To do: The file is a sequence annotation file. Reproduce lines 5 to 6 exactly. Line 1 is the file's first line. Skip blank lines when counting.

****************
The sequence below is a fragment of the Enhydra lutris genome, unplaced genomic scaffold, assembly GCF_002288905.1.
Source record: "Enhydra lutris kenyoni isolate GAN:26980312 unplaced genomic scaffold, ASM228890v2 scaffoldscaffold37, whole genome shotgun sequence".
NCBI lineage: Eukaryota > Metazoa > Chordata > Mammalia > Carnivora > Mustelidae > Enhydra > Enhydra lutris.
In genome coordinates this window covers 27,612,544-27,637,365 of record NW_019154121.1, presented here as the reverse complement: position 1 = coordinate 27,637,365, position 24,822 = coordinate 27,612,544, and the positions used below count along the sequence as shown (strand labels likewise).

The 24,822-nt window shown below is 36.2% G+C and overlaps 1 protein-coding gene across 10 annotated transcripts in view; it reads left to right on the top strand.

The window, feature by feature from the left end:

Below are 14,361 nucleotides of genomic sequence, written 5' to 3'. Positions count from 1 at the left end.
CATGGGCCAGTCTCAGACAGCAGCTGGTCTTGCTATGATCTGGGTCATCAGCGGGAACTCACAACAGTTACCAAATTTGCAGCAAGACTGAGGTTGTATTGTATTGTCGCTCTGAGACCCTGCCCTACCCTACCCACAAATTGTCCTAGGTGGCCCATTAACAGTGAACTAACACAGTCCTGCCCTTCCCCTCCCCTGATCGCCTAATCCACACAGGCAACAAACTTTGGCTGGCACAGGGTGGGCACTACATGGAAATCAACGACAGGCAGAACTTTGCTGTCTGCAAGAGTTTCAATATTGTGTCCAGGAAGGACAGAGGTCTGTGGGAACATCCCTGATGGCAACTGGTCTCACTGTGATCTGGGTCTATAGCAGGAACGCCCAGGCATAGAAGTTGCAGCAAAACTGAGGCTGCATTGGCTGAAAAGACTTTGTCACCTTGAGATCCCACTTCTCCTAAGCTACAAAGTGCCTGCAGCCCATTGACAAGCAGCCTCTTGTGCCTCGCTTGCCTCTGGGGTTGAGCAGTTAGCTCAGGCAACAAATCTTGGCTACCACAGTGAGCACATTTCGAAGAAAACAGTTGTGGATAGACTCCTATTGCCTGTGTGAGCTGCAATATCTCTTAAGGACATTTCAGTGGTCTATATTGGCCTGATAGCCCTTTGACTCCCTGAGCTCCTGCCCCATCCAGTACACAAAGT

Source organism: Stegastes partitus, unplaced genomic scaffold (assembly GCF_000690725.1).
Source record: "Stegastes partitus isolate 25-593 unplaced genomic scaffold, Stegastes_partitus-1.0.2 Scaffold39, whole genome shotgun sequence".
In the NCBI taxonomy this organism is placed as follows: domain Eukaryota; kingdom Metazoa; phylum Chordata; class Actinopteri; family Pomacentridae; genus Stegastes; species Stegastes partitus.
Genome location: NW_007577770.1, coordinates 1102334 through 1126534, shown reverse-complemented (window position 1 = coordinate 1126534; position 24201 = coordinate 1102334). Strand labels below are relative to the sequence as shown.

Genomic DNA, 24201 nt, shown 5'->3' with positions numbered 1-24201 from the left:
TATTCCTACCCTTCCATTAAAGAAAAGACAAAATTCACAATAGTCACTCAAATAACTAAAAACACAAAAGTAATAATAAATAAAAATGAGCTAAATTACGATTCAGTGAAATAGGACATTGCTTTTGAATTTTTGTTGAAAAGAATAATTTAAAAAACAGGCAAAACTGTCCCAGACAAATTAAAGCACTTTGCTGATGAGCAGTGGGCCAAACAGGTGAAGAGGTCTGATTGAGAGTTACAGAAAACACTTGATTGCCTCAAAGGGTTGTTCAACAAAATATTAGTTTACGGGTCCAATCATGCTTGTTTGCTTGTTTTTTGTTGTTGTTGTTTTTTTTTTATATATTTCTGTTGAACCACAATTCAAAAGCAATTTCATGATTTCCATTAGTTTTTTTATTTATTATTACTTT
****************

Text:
The 24,822-nt window shown below is 36.2% G+C and overlaps 1 protein-coding gene across 10 annotated transcripts in view; it reads left to right on the top strand.

The window, feature by feature from the left end: